-- Keyboard Magazine August 1988
As it happened, the Keyboard article foreshadowed coming events.  Finding it increasingly difficult to maintain a viable political space in Central America for the work he wanted to do, in late 1988 Ostertag returns to music.  This turn of events was largely made possible by Fred Frith, who had remained close to Ostertag throughout the decade, and who now invited Ostertag to tour with his new band.  Having not paid any attention to musical developments in the intervening years, Ostertag has never heard of samplers or MIDI.  He rushes to the store to find an instrument to play and returns home with a sampler and a bunch of manuals.  Weeks later he is in NYC rehearsing with Frith's new group, Keep the Dog.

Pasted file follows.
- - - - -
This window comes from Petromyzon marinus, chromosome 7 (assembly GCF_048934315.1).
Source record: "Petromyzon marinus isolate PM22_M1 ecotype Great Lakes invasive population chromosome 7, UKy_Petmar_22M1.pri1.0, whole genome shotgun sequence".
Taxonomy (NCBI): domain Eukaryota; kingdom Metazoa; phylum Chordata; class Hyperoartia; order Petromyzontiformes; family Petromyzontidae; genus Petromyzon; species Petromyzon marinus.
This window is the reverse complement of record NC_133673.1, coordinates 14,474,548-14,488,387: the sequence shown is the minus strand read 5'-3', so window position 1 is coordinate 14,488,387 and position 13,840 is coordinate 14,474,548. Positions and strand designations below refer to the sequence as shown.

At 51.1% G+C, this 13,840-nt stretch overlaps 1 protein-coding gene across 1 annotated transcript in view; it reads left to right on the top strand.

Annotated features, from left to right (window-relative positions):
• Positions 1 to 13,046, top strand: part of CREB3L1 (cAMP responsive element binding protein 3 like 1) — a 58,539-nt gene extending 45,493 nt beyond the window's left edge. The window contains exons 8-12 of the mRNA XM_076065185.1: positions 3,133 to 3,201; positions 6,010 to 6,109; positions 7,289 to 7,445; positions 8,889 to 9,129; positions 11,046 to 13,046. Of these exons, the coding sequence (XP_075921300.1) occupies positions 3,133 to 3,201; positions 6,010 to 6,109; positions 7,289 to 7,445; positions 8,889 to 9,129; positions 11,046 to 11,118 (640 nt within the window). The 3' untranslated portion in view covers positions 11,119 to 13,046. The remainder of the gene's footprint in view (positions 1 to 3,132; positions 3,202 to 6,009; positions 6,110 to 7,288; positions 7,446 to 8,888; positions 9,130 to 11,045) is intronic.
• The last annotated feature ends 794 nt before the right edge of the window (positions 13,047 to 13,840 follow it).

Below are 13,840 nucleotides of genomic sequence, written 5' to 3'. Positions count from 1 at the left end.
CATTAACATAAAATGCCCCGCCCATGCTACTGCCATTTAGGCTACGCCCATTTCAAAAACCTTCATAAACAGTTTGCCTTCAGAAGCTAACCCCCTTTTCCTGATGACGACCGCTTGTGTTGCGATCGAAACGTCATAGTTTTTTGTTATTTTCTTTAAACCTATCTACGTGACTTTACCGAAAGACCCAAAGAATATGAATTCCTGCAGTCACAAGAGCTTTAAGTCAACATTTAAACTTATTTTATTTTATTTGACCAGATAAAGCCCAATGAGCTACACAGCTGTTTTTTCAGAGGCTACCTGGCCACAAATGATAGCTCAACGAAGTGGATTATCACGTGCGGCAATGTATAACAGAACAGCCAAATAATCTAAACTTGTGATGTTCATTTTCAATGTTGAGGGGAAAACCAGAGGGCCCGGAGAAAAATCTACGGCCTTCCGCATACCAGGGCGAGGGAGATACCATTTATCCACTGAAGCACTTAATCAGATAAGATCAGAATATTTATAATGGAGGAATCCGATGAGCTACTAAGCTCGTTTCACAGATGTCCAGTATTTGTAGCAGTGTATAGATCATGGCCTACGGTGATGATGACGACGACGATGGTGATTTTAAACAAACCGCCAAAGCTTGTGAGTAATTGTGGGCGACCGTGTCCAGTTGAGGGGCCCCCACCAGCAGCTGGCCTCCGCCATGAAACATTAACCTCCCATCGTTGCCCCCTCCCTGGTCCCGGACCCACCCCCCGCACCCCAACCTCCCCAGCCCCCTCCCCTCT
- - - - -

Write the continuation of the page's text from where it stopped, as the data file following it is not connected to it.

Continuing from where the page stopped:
1989:  Ostertag tours extensively with Frith, and resumes his own musical work as well.  The sampler now replaces the old Serge synthesizer and the tape recorders as his primary instrument.  He makes his first NYC appearance in nearly a decade at the Knitting Factory playing one set duo with Frith and another set duo with John Zorn.  Once again, the New York Times singles out the show for praise.

    Ostertag's first show at the Knitting Factory, featuring saxophonist John Zorn, opened with a series of intense improvisations.  The show was Ostertag's first performance under his own name in eight years: at one time a regular collaborator on the downtown scene, Mr. Ostertag recently spent time as a journalist.
    Mr. Ostertag was in good humor, and on the opening piece he lowered the pitch of sounds Mr. Zorn had made by playing his instruments in water, transforming them into the intestinal grumblings of a Hollywood monster.  The audience laughed, and Mr. Zorn honked and screeched.
     [The concert finished] in a staccato section that had all the excitement of a funk band, and had the audience cheering.
                                                                        -- New York Times, September 9, 1989